In the latest Doctor Who Magazine, Peter Capaldi shows why he has been a fan for most of his 55 years and at the same time makes a couple of excellent observations about the classic series.
When asked about the early Who series he watched as a child, the Twelfth Doctor actor states:
People look at them now and, understandably, mock the bargain-basement monsters, and the accidents and collisions that came from having virtually no time in the studio to shoot fantastically ambitious stories. But those old shows were only made to be watched once, on a flickering monochrome telly that smelled of valves and furniture polish.
In that context, they succeeded immeasurably… They were triumphs of imagination.
And further warming the hearts of fans everywhere, Capaldi remembers how he felt watching those 1960s episodes for the first time.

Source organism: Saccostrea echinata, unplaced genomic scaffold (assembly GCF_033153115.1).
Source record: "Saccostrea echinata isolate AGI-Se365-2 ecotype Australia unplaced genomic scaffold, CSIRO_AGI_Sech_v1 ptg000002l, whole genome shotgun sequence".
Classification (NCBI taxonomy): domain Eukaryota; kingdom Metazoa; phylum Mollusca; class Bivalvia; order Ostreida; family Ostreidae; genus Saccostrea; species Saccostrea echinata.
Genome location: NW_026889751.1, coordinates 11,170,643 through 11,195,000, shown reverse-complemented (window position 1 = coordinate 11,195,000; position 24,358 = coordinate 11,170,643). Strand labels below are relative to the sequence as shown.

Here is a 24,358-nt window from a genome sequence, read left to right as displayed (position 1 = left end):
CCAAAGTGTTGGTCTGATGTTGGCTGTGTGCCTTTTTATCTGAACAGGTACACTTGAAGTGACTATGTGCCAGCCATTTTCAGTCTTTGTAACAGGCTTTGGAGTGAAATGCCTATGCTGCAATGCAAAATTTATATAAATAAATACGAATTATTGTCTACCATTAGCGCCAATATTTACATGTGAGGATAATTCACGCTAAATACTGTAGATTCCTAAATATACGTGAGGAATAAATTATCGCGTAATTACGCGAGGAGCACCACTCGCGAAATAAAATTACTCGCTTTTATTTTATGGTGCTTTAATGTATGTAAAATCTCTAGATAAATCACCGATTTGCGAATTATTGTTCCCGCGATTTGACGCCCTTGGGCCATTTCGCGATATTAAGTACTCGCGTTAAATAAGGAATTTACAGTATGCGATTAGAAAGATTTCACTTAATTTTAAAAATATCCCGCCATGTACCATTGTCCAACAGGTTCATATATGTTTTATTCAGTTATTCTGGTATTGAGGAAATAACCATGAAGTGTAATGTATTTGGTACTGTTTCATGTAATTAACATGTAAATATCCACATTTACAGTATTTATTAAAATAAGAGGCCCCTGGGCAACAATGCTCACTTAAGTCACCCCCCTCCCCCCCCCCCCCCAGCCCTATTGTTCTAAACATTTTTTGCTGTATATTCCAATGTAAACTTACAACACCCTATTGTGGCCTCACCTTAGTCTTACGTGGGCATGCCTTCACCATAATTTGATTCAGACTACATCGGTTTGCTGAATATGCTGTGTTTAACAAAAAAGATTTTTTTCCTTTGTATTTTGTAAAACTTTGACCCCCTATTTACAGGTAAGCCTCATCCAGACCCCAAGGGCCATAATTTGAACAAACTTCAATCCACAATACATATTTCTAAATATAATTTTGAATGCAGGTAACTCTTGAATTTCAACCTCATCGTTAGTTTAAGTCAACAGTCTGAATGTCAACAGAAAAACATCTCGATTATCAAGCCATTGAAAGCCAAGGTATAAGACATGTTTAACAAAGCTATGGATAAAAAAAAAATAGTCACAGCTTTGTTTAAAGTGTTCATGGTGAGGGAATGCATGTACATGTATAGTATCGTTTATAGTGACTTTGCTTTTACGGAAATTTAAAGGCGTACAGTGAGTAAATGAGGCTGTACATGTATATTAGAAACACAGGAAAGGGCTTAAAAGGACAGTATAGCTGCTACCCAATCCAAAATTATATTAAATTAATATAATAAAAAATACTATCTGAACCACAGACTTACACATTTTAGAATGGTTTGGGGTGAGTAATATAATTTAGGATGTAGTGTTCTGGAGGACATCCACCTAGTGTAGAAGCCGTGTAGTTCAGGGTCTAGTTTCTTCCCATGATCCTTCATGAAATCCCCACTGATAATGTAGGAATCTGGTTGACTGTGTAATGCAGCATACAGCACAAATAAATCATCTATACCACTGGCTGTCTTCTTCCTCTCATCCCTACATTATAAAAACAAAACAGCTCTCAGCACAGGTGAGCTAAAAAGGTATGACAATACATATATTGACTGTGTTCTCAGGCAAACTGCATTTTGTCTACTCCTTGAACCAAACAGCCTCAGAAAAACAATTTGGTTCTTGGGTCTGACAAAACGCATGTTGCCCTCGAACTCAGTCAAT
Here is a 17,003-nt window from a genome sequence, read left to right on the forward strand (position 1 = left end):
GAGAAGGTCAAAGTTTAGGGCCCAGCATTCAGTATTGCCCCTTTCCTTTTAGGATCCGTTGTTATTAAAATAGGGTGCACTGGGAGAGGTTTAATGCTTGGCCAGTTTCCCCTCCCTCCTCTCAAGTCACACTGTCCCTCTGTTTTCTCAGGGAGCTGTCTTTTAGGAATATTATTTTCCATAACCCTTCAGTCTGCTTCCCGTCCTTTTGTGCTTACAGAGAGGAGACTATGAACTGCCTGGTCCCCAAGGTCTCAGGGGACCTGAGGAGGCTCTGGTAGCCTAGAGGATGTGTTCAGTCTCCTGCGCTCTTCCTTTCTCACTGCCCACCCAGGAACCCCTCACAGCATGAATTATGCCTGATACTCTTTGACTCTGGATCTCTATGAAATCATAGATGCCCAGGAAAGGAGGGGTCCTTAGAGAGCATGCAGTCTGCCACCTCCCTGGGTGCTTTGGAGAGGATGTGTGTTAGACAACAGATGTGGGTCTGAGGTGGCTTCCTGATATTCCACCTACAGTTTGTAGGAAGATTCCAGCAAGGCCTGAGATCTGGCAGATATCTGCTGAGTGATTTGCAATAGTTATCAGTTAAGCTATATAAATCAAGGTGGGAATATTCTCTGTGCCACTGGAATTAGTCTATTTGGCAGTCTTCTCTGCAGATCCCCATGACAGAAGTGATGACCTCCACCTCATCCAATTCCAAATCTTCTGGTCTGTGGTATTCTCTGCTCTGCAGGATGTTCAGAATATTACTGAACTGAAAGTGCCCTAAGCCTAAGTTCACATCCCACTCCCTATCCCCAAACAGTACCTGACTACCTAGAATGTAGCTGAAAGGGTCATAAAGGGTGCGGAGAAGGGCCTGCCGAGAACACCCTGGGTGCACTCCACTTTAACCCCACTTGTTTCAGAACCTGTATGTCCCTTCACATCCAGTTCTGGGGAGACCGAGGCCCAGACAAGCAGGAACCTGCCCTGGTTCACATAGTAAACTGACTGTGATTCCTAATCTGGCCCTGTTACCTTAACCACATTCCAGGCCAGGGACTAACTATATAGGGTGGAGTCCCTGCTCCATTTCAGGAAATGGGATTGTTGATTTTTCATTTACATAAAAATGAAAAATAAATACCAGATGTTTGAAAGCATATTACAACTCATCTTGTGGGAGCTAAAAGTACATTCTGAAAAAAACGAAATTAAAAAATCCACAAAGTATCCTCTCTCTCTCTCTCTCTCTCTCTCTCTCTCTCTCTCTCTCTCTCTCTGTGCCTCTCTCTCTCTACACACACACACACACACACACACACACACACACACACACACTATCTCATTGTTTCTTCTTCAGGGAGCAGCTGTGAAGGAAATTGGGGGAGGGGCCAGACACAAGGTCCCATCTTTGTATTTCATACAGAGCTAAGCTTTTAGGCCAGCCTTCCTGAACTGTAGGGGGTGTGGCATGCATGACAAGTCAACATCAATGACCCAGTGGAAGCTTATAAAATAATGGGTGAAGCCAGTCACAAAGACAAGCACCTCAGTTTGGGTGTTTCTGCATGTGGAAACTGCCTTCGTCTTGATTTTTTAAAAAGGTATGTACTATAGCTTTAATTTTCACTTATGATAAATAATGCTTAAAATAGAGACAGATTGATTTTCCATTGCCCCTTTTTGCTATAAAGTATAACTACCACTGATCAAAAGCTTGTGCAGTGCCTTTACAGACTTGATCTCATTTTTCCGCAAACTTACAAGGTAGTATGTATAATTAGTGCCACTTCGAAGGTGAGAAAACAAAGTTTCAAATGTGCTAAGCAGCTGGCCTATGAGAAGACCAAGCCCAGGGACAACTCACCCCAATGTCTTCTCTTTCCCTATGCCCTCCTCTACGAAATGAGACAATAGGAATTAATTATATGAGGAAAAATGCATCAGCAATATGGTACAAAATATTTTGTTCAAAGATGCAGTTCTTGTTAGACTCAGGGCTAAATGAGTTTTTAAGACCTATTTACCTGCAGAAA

It may surprise you now, but something like The Web Planet  lived powerfully and expansively in my head for decades… until the DVDs came along and spoiled the party. But I’m glad to say that the Menoptra eventually flitted back into my dreams, where they belong.
Mr. Capaldi absolutely hits the nail on the head when it comes to how many fans feel about the classic series and exactly why their love of the show has lasted so long. Those done-on-a-shoestring episodes had to rely on a mix of imagination, storytelling, and charm, and it’s easy to see why a now-grown-up Peter Capaldi would want to be the Doctor and create some of those dreams for a new generation.
Kasterborites, do you miss the wobbly sets and flimsy monsters? Do the new episodes feel any less “magical” to you because of the higher budgets and computery special effects?